Wednesday 7 August 2013

Indian Government sets up inquiry into illegal sand mining in Uttar Pradesh.

The Indian Ministry of Environment and Forests has formed a three person committee to investigate illegal sand mining in Uttar Pradesh State, following the issue being raised directly with Prime Minister Manmohan Singh by chairperson of the ruling United Progressive Alliance and leader of the Indian National Congress Sonia Gandhi. The move comes following the Uttar Pradesh State Government's suspension of Durga Shakti Nagpal, a young Indian Administrative Service Officer who had confronted an illegal sand-mining 'maffia' in the Gautam Buddha Nagar District of the state, which has provoked a widespread public outcry.

Durga Shakti Nagpal, suspended by the Uttar Pradesh State Government after confronting an illegal sand-mining 'maffia'. Jagran Post.

Illegal sand mining for the building industry, largely through dredging from rivers, is a major environmental problem in northern India, where it has been attributed with changing the courses of the Yamuna and Ganges rivers, as well as contributing to a series of flooding and erosional problems. Dredging sand from a river bed is likely to increase the flow rate, increasing the dangers of erosion and flooding downriver. The industry is thought to be worth about ₨500 crore (US$85 million) million a year, with attempts to police it being hampered by heavy involvement in the industry by a number of prominent politicians.

Sand miners on a river bed in Uttar Pradesh. The highly seasonal Indian climate means that riverbeds are accessible to miners without specialized equipment at certain times of the year. Shailendra Pandey/Tehelka Daily.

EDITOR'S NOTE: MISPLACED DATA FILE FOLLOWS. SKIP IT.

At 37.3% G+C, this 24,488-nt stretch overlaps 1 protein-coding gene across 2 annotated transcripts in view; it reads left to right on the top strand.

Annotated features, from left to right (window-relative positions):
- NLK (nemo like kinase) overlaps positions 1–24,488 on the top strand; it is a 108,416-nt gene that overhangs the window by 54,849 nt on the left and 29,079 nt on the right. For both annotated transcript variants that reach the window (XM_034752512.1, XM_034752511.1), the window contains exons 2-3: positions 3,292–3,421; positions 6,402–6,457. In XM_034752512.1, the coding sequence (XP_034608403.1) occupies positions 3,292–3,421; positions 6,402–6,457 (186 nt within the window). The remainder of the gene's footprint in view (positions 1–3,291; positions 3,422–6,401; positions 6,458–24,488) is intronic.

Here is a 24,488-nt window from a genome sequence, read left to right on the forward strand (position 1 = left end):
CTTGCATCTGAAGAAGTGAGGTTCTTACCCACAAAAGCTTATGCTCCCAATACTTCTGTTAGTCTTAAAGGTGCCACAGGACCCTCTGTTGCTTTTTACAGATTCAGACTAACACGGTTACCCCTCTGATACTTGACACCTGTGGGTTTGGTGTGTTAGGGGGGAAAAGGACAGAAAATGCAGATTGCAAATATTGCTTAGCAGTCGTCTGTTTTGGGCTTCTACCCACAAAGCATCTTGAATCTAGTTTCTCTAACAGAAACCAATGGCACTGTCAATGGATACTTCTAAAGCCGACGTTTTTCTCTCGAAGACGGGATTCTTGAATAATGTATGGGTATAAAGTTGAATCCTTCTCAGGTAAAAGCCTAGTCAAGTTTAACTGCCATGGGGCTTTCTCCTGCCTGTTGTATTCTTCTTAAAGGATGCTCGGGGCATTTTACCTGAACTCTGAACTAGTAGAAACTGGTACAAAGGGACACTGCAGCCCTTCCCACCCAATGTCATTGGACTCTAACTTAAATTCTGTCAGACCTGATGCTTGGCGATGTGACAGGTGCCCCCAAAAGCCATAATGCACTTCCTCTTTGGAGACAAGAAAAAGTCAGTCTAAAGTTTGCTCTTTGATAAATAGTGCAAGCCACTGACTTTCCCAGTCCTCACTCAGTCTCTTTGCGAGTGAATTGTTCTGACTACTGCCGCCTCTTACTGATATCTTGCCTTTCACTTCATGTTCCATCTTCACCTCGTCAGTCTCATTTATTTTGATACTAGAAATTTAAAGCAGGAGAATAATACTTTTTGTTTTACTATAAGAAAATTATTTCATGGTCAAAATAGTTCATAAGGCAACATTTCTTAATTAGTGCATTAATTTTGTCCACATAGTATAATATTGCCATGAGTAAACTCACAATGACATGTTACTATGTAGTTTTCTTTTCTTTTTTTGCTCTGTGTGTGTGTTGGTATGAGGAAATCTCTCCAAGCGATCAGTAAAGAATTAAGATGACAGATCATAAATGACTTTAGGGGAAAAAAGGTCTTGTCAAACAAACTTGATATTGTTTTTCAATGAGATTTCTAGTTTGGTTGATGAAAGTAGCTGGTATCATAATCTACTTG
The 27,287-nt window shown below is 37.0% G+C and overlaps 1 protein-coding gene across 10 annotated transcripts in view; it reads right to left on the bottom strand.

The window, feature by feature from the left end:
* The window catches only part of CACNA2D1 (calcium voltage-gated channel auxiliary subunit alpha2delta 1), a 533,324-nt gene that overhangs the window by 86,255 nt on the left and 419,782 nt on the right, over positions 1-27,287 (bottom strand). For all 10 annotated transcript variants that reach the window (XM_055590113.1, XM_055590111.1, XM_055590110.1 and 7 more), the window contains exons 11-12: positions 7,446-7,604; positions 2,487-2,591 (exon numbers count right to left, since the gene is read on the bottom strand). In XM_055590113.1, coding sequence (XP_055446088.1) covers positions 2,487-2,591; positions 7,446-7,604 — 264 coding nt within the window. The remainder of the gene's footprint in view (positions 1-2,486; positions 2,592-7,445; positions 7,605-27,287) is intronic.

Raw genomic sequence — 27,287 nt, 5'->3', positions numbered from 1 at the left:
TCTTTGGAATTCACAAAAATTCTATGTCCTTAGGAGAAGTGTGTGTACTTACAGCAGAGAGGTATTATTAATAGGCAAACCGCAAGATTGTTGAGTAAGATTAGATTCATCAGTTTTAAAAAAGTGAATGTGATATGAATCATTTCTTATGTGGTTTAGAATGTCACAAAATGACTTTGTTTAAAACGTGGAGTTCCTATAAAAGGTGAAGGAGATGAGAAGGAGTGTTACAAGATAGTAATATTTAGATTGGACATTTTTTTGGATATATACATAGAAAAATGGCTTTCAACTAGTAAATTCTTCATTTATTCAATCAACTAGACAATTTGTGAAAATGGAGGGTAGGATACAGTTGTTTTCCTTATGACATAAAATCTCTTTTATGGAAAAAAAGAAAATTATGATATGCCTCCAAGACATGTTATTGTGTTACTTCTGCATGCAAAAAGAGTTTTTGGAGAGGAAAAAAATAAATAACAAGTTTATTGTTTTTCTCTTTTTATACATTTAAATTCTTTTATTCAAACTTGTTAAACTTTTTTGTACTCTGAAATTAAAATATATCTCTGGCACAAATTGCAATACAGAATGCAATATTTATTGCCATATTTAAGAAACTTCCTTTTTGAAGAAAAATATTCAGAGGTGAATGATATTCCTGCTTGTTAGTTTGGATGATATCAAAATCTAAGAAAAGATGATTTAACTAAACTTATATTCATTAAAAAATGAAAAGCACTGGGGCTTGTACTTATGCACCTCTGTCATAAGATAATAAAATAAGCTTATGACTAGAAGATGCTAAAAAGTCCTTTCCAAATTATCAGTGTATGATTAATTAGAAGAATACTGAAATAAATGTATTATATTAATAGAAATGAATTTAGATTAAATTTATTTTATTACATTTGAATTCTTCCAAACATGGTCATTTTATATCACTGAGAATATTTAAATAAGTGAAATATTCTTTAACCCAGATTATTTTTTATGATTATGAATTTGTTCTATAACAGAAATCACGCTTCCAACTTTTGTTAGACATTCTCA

Following complaints by environmental groups Nagpal was asked to look into the problem in Gautam Buddha Nagar District by the state government. She organized a major clampdown on the industry, involving revenue, police and transport officials, resulting in the impounding of 297 vehicles and the imposition of ₨82 34 000 in fines since April 2013.

The approximate location of Gautam Buddha Nagar District, to the southeast of New Delhi. Google Maps.

On 25 July 2013 Ashish Kumar, the Mining Officer of the Gautam Buddha Nagar District and a key supporter of Durga Shakti Nagpal, who had already survived several assassination attempts, was transfered to Bulandshahr District by the Uttar Pradesh State Government, and on 26 July an assassination attempt directly targeted Nagpal at Kasna Police Station. Two days later Nagpal was herself suspended by the State Government.

Nagpal was accused of demolishing the wall of a mosque at Kadalpur Village, though supporters have claimed she visited the site to advise villagers that the mosque could not be built without planning permission. A video later emerged of Narendra Bhati, leader of the Samajwadi Party in the State Government, boasting that he was responsible for the suspension. 

Durga Shakti Nagpal's suspension has provoked widespread protests in Uttar Pradesh and a public outcry across much of India. The police investigation into illegal mining in Gautam Buddh Nagar District has effectively stalled since Nagpal's removal, but there have been a number of confrontations between local villagers and sand mining gangs, suggesting that the operation enjoyed genuine local support.

Members of the All India Democratic Women's Association marching in support of Durga Shakti Nagpal in Lucknow, the Uttar Pradesh state capital, on Saturday 3 August 2013. The Hindu.

The Government of India has already requested a formal explanation of the suspension and events leading up to it from the Uttar Pradesh State Government, and has not followed this by starting formal investigations into the sand mining industry in the state. The investigating committee will report back to the Ministry on 9 August, when further action may be decided upon.

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